More than one million over-55s have been subject to the money purchase annual allowance since it came into force in 2015.
For individuals wishing to dip into their retirement pots using the pension freedom rules, tax relief is available on contributions up to £40,000 a year, but once they make a flexible withdrawal, they instead become subject to the MPAA of £4,000 a year.
According to a Freedom of Information Act request by Just Group, HM Revenue and Customs revealed that 980,000 savers took a flexible payment for the first time from their pension between April 2015 and the end of September 2018.
On average, 70,000 people each quarter have withdrawn a lump sum, meaning the total to date has potentially exceeded one million.
Just Group communications director Stephen Lowe says: “While accessing the money is easy, grasping all the future tax implications is much more difficult. We now know that more than a million people are subject to stricter rules that dramatically reduce the tax efficiencey of pensions and increase the potential for inadvertently triggering tax charges.”
The MPAA is the total input across all money purchase schemes and it covers any contributions made personally, by an employer or by any third party.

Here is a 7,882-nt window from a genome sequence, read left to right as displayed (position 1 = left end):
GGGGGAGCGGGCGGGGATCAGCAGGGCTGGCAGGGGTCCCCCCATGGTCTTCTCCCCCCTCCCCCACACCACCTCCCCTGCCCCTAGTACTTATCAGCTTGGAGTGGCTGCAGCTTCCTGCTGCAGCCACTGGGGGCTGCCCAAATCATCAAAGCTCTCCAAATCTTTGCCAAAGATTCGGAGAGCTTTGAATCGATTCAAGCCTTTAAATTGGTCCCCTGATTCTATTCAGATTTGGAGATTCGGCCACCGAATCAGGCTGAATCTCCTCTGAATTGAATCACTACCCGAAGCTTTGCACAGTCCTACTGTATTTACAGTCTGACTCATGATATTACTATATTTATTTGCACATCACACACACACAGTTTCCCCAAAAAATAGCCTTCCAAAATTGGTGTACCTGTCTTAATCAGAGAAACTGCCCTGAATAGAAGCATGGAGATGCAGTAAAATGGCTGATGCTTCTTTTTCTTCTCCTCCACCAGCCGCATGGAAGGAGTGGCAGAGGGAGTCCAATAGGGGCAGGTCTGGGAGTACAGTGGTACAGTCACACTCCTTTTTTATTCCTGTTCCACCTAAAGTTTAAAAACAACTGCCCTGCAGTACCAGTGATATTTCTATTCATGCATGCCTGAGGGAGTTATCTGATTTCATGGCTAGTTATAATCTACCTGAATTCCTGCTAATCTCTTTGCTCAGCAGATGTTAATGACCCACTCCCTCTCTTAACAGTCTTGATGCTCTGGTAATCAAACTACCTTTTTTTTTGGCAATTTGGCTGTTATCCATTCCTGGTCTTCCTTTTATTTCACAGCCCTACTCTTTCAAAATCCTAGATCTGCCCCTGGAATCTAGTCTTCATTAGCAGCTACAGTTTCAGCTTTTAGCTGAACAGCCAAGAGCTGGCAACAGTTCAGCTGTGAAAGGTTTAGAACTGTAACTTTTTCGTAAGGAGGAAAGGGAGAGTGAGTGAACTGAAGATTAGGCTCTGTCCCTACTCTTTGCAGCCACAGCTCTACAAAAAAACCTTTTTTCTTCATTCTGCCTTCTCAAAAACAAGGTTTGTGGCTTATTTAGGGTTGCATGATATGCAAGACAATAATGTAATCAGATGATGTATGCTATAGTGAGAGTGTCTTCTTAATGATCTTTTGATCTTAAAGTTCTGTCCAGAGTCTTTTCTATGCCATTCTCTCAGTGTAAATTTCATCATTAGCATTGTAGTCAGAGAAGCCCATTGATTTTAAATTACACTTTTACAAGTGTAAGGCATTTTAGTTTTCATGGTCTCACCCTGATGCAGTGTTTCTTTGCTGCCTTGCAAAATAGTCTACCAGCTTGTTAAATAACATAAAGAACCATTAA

Taking a 25 per cent tax-free lump sum from a pension is not a flexible payment and the MPAA would not apply, but any subsequent withdrawal is classed as a flexible payment and triggers the tighter limits.
The current limit was reduced in 2017 to £4,000 from £10,000 originally, and retrospectively imposed tighter limits on those who had already taken flexible payments.
Lowe adds: “Many people dipping into pension money fully expect to continue making contributions for years to come. Let’s be clear, it’s not the super-rich who are going to get caught out byt perhaps someone on a reasonable salary who gets a good promotion, a self-employed person or director who has a profitable year, or someone who missed a few years of contributions and wants to catch up.
“It’s not just that the government is willing to move the goalposts. It’s also that many people may be blissfully unaware their situation has changed and that a tax shock lies just around the corner.”